Wednesday, December 18, 2013
Nick Foles on Chip Kelly: `He learns, too'
By Phil Sheridan
PHILADELPHIA -- It has been an ongoing theme in Chip Kelly’s first season as head coach of the Eagles: He represents a new era here, but he’s still coming into the middle of a long-standing conversation started by Andy Reid.
We saw another example of that this week, as Kelly channeled Reid in his offensive play calling at Minnesota. LeSean McCoy got only eight carries in a 48-30 Eagles loss. Kelly’s explanation – the Eagles thought they could exploit the Vikings in the pass game, then fell behind – was like a Reid recording played at fast-forward speed.
What becomes interesting, then, is what happens next. It is one thing for a coach to explain and defend a strategy. It is another for him to cling to it out of some stubborn insistence that he will be proven right. For years, that’s what it felt like Reid was doing.
Numerous observers felt that coach Chip Kelly hurt the Eagles with his pass-heavy play calling in last Sunday's loss to the Vikings.
But Kelly has a very different personality. He seems genuinely willing to take chances and then adjust his thinking based on the results.
“He learns, too,” quarterback Nick Foles said. “He’s going to learn through these things, too, just like I learn from making mistakes or doing good things. I’m going to go with my coach. I’m going to be right there with him. That’s how this is going to work. I have his back and he has my back.”
Offensive coordinator Pat Shurmur took the position that the postgame stat sheet doesn’t paint the whole picture.
“We do what we have to do to win the game,” Shurmur said. “Sometimes you run it more than you throw it. Sometimes you throw it more than you run it. What happens is, everybody, after the game is over, looks at the numbers and says, ‘That's why you didn't win.’ We do what we have to do to win the game.”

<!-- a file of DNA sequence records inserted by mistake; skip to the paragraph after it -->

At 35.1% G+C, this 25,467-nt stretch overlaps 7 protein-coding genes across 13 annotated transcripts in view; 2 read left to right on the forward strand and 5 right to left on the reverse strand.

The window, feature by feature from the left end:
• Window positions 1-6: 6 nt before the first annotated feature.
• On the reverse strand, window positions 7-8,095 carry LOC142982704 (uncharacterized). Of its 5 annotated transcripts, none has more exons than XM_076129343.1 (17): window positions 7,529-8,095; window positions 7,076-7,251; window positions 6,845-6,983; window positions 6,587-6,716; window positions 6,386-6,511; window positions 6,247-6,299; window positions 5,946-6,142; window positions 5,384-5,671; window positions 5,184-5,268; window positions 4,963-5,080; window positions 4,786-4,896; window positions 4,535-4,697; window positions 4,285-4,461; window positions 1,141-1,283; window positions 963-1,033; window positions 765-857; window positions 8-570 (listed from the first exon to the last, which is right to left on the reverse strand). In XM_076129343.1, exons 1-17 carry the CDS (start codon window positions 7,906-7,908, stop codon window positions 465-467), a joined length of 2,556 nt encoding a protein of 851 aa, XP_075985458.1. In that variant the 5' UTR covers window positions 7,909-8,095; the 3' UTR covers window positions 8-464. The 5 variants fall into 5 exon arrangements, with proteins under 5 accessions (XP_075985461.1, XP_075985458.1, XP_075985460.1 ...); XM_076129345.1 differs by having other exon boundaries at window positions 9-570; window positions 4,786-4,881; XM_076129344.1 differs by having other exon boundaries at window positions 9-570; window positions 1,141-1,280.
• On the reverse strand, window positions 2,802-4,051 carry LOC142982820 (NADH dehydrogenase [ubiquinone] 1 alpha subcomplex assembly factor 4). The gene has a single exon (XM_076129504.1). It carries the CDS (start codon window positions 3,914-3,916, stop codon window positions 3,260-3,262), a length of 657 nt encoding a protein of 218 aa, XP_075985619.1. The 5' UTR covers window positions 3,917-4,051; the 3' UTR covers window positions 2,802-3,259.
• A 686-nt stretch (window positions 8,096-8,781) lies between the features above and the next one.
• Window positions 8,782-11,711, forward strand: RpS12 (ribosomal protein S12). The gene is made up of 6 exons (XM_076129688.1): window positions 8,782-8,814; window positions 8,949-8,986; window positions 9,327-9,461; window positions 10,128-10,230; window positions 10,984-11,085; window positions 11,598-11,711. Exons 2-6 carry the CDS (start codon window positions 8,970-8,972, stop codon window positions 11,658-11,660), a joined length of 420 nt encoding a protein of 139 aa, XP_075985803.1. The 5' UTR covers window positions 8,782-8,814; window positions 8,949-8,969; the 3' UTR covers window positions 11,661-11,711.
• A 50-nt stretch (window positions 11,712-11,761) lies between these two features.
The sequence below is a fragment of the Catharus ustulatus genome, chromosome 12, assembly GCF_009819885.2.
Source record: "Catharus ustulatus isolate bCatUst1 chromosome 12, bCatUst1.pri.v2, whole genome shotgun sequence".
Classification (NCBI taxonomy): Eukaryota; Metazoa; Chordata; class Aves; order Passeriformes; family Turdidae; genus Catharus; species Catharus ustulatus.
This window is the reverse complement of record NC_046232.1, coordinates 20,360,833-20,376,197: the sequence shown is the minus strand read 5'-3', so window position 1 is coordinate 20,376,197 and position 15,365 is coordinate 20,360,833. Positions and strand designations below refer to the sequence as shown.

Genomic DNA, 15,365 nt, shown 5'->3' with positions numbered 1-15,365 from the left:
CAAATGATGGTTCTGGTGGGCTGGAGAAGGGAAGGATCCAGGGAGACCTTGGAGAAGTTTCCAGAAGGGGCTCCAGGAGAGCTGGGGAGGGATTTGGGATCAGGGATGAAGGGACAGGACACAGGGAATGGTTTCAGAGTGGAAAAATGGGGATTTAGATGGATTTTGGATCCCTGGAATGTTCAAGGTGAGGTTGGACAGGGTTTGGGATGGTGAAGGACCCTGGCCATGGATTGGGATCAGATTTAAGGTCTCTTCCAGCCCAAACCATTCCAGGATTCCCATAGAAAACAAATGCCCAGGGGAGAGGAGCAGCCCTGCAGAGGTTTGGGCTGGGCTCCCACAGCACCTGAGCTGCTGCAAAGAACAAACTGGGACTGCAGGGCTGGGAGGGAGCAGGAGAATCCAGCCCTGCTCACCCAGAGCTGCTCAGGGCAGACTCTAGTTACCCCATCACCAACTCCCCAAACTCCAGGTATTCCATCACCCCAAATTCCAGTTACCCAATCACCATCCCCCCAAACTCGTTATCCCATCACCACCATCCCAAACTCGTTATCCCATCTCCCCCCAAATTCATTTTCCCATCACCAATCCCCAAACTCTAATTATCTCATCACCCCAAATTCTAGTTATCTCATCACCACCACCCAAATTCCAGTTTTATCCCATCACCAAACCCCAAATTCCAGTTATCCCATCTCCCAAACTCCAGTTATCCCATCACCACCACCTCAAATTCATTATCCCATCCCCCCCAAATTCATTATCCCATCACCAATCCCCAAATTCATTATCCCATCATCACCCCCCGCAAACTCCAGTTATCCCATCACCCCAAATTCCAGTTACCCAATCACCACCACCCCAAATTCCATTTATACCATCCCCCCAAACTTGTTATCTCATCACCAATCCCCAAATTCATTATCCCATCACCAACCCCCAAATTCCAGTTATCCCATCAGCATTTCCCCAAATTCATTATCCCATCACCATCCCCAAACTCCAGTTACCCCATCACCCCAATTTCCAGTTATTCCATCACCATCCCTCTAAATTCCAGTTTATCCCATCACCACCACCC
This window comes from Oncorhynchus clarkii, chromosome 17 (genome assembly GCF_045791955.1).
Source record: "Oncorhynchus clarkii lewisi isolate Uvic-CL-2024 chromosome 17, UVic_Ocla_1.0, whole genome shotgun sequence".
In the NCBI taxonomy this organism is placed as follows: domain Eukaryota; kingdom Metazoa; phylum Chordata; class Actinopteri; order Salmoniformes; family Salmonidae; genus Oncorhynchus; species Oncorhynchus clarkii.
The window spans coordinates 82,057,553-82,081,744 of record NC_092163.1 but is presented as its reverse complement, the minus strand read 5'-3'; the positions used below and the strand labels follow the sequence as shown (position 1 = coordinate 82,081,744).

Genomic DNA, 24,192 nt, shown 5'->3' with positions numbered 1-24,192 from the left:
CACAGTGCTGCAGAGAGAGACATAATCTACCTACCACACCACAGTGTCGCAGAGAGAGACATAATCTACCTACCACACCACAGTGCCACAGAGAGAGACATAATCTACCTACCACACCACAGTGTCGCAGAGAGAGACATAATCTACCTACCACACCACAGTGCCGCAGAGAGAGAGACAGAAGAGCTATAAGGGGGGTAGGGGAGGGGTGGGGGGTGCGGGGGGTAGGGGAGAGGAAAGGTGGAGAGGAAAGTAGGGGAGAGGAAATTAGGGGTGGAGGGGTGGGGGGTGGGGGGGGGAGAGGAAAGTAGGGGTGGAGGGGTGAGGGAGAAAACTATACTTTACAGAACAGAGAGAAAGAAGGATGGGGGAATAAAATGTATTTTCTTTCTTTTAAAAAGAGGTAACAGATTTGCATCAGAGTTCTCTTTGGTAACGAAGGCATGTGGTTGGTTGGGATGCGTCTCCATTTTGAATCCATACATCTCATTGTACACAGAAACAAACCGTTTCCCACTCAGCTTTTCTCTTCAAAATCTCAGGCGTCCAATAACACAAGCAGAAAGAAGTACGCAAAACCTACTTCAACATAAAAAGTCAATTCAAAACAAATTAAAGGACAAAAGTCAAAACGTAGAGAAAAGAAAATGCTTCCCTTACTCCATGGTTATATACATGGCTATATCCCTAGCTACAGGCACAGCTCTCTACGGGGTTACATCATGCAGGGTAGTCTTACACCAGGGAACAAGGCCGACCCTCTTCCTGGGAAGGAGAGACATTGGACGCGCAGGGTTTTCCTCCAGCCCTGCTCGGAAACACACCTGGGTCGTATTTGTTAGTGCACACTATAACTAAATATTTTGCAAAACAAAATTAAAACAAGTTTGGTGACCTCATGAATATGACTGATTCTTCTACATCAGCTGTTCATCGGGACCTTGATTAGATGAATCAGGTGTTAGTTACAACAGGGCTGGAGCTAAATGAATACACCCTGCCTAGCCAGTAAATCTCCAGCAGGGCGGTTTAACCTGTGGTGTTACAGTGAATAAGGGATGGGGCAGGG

The trouble with that is that plenty of people were questioning the lack of McCoy runs in real time. Thanks to social media and ESPN.com’s in-game chat sessions, there is a record of that. It wasn’t a matter of second guessing after the stat sheet appeared. Media and fans alike were wondering in real time why Kelly wasn’t using McCoy.
“We were behind, as you know,” Shurmur said. “We felt like we had favorable matchups throwing the football as well. They were down to their fourth and fifth corner. I think that plays into it. Then there were a couple times when we certainly might have handed him the ball where Nick pulled it. A couple times runs were called where we threw bubble [screens]. When you just kind of look at it after the game on one piece of paper, there's also the rest of the story.”
There is nothing wrong with a strategy designed to exploit as glaring a weakness as the Vikings’ backup cornerbacks. But with Foles off to a shaky start and the Eagles defense spending way too much time on the field, Kelly needed to adjust a bit. Not scrap the plan, just work in a little more McCoy in order to take up some time and slow down the Vikings pass rush.
Minnesota’s game plan was obviously similar, calling for Matt Cassel to attack the Eagles secondary. But the Vikings also ran the ball 35 times. That includes 17 first-half runs, when they were building rather than protecting their lead.
“We don’t have to feed me the ball 30 times to win the game,” McCoy said.
It is worth noting that the Eagles did not win the game. So it will be interesting to see how Kelly approaches this week’s game against the Bears, an opponent that has had trouble stopping the run all season.
“It’s a big game,” McCoy said. “I feel like the matchup is there.”